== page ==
IV. Statutory and Executive Order Reviews

A. Executive Order 12866: Regulatory Planning and Review and Executive Order 13563: Improving Regulation and Regulatory Review

This action is not a significant regulatory action and was therefore not submitted to the Office of Management and Budget (OMB) for review.

B. Executive Order 13771: Reducing Regulations and Controlling Regulatory Costs

This action is not an Executive Order 13771 regulatory action because this action is not significant under Executive Order 12866.

C. Paperwork Reduction Act

This action does not impose an information collection burden under the provisions of the Paperwork Reduction Act, because it does not contain any information collection activities.

D. Regulatory Flexibility Act (RFA)

I certify that this action will not have a significant economic impact on a substantial number of small entities under the RFA. This action will not impose any requirements on small entities.

E. Unfunded Mandates Reform Act (UMRA)

This action does not contain any unfunded mandates as described in UMRA, 2 U.S.C. 1531-1538, and does not significantly or uniquely affect small governments. This action imposes no enforceable duty on any state, local or tribal governments or the private sector.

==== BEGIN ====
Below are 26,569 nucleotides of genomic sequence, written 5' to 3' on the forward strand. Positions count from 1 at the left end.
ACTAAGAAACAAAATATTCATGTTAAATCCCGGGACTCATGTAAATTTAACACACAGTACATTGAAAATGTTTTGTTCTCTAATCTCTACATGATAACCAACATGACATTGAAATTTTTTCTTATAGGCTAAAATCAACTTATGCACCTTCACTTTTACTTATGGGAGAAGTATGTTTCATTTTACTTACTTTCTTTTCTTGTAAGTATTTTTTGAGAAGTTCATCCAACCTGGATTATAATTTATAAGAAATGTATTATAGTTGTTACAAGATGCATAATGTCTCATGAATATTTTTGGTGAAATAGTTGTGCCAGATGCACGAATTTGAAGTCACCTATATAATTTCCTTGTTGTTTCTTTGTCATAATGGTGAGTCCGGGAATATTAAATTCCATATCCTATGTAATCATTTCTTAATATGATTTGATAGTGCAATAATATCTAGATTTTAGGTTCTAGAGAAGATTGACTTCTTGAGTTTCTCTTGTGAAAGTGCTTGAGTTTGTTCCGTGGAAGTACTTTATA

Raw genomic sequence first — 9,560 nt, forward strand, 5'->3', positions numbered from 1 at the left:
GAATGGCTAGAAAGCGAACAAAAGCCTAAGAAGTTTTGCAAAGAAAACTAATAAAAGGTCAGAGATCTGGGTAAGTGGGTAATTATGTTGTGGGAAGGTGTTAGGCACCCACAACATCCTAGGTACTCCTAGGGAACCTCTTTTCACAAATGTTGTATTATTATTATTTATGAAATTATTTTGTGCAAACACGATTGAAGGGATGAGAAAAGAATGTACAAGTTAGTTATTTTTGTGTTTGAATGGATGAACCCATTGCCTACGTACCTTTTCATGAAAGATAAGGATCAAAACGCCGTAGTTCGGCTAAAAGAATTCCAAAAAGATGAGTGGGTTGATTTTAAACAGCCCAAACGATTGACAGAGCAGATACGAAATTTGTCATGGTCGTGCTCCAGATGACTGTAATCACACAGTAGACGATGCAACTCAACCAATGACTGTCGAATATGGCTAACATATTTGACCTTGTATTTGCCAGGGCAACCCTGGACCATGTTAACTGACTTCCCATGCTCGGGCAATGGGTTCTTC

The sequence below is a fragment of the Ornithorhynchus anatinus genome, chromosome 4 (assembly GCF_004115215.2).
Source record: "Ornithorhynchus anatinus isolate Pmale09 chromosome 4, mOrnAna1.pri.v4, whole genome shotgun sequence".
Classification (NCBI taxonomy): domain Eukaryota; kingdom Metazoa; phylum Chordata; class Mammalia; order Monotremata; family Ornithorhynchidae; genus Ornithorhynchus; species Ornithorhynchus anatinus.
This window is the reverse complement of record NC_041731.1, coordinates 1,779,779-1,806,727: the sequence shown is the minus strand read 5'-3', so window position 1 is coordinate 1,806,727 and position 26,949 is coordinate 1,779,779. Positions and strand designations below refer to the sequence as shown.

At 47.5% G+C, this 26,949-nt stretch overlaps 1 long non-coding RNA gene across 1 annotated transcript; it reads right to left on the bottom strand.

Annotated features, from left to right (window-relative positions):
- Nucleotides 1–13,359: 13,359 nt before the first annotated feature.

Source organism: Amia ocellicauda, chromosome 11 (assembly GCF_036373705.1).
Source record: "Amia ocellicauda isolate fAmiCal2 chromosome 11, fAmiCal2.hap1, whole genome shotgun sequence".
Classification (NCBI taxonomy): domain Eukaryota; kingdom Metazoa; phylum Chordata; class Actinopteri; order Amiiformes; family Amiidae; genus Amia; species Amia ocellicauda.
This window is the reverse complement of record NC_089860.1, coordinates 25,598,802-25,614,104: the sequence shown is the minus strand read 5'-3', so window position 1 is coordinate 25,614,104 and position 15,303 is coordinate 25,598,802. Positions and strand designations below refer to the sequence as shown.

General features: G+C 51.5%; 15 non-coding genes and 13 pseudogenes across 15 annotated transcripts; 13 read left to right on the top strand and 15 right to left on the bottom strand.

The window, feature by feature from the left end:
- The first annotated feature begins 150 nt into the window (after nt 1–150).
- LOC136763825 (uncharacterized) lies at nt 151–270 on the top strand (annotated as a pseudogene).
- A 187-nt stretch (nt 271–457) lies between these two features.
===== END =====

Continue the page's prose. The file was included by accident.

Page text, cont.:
F. Executive Order 13132: Federalism

This action does not have federalism implications. It will not have substantial direct effects on the states, on the relationship between the national government and the states, or on the distribution of power and responsibilities among the various levels of government.

G. Executive Order 13175: Consultation and Coordination With Indian Tribal Governments

This action does not have tribal implications, as specified in Executive Order 13175, in Kentucky. It will not have substantial direct effects on tribal governments. EPA has determined that this action does not have substantial direct effects on tribal governments because, as it relates to prong 4, this action is not approving any specific rule, but rather determining that the approved SIP for Kentucky meets certain CAA requirements. As it relates to the regional haze SIP, replacing reliance on CAIR with reliance on CSAPR has no substantial direct effects because the reliance on CSAPR for regional haze purposes in Kentucky already existed through a FIP. EPA notes that this action will not impose substantial direct costs on Tribal governments or preempt Tribal law.